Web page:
X-ray clarified the case (Figure 2), showing a long- term monitoring device implanted 3 years and 1 month before, which she had forgotten to mention and forgotten she had, as she thought it was out of battery.

 

 

The device revealed a 2 minutes and 47 seconds ventricular polymorphic tachycardia compatible with torsade de pointes (Figure 3). It was the first ventricular arrhythmia identified and the device was near it's lifetime (average device lifetime is 3 years). Further monitoring was established and the patient received an implantable cardioverter-defibrillator (ICD).

 

 

This case represents the everyday clinical difficulty in the evaluation of syncope/near-syncope of unknown origin. This patient suffered from a potentially fatal arrhythmia with uncharacteristic symptoms with no accompanying syncope. It is of extreme importance as the patient was about to be discharged home with a potentially fatal condition as her symptoms did not suggest any cardiac cause.

The patient had been thoroughly evaluated before and no cardiac origin was identified. This brings up the added importance of additional long-term electrocardiographic recorders2,3 as sometimes they are the answer and the only way to identify a potential life-threatening condition.

The patient was diagnosed as having a long-QT syndrome (LQTS risk score > 3)4,5 as a QTc interval of > 460 ms and < 480 ms was identified in a subsequent ECG recording. At 1 year follow-up, the patient is symptom free and no malignant arrhythmia was detected by the ICD.

 

AUTHOR CONTRIBUTIONS

Acquisition of data: Rodrigues RMC, Santos N. Analysis and interpretation of the data: Rodrigues RMC, Santos N. Writing of the manuscript: Rodrigues RMC, Gomes S. Critical revision of the manuscript for intellectual content: Gomes S, Pereira D.

Potential Conflicts of Interest

No potential conflict of interest relevant to this article was reported.

Sources of Funding

There were no external funding sources for this study.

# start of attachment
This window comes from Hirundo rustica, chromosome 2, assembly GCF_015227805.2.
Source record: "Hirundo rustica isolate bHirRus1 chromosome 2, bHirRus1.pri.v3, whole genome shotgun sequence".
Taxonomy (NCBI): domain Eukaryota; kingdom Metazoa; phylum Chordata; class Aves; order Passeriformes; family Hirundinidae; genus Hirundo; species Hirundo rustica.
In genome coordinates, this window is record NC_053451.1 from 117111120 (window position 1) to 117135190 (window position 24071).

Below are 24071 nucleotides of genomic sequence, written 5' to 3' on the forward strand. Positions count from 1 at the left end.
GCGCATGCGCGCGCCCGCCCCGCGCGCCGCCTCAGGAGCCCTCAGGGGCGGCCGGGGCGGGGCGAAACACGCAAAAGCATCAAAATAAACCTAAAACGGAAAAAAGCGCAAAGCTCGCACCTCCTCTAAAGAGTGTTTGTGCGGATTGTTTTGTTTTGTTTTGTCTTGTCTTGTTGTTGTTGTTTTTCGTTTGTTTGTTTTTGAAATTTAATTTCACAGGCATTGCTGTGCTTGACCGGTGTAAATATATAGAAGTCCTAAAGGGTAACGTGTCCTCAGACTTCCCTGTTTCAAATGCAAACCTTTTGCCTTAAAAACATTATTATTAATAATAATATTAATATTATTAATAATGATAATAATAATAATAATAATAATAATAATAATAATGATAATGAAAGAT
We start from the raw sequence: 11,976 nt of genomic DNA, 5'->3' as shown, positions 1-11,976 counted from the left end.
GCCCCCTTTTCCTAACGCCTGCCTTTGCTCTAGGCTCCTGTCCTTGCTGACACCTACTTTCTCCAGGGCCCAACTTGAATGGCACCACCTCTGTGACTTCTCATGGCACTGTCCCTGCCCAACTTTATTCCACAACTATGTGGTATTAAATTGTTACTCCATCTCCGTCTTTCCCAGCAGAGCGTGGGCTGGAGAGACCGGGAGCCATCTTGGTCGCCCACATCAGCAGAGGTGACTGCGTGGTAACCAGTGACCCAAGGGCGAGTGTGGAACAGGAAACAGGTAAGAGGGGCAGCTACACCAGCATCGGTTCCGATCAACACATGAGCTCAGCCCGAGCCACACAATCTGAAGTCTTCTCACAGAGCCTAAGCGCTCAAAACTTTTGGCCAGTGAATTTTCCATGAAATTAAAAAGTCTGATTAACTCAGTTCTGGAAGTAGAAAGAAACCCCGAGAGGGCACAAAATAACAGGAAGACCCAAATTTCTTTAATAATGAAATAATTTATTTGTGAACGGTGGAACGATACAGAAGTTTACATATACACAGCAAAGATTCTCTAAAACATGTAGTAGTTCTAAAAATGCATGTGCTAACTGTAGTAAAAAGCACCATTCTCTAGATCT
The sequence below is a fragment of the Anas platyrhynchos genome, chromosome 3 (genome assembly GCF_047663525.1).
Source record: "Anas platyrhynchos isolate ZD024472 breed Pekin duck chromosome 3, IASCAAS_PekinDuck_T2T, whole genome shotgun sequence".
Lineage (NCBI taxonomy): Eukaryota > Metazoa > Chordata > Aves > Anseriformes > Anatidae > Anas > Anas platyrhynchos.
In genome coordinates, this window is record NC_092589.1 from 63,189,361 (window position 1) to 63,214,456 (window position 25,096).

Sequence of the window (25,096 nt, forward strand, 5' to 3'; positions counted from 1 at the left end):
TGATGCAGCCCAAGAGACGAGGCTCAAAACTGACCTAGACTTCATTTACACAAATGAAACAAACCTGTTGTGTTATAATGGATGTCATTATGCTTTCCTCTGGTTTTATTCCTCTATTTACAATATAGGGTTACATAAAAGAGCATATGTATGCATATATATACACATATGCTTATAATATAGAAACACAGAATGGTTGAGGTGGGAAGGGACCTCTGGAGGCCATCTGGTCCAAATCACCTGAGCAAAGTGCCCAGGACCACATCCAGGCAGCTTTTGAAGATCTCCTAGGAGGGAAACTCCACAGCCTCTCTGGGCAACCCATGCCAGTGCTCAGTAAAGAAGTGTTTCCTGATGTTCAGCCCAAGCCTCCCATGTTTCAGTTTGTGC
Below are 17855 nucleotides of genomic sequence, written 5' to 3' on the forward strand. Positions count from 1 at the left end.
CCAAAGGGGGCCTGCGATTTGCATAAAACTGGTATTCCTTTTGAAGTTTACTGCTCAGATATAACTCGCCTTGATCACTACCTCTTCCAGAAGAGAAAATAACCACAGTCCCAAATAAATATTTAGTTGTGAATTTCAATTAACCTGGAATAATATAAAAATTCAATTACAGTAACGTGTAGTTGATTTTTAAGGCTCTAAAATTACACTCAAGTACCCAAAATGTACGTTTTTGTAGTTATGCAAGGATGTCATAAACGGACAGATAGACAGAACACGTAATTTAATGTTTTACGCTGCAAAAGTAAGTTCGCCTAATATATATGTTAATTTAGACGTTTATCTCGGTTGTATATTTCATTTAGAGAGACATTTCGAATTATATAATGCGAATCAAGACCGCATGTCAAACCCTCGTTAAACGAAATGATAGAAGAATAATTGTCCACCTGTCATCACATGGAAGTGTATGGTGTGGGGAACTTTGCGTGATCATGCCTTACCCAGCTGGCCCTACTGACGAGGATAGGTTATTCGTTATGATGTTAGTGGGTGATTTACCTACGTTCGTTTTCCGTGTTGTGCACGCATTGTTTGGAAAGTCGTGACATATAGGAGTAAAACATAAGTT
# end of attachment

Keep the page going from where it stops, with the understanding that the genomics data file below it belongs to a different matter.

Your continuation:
Academic Association

This study is not associated with any thesis or dissertation work.

 

REFERENCES

1. Task Force for the Diagnosis and Management of Syncope; European Society of Cardiology (ESC); European Heart Rhythm Association (EHRA); Heart Failure Association (HFA); Heart Rhythm Society (HRS), Moya A, Sutton R, Ammirati F, Blanc JJ, Brignole M, Dahm JB, et al. Guidelines for the diagnosis and management of syncope (version 2009). Eur Heart J. 2009;30(21):2631-71.

2. de Asmundis C, Conte G, Sieira J, Chierchia GB, Rodriguez-Manero M, Di Giovanni G, et al. Comparison of the patient-activated event recording system vs. traditional 24 h Holter electrocardiography in individuals with paroxysmal palpitations or dizziness. Europace. 2014;16(8):1231-5.

3. Volosin K, Stadler RW, Wyszynski R, Kirchhof P. Tachycardia detection performance of implantable loop recorders: results from a large 'real-life' patient cohort and patients with induced ventricular arrhythmias. Europace. 2013;15(8):1215-22.

4. Schwartz PJ, Moss AJ, Vincent GM, Crampton RS. Diagnostic criteria for the long QT syndrome. An update. Circulation. 1993;88(2):782-4.

5. Priori SG, Blomström-Lundqvist C, Mazzanti A, Blom N, Borggrefe M, Camm J, et al. 2015 ESC Guidelines for the management of patients with ventricular arrhythmias and the prevention of sudden cardiac death: The Task Force for the management of patients with ventricular arrhythmias and the prevention of sudden cardiac death of the European Society of Cardiology (ESC). Endorsed by: Association for European Paediatric and Congenital Cardiology (AEPC). Eur Heart J. 2015;36(41):2793-867.

 

GN1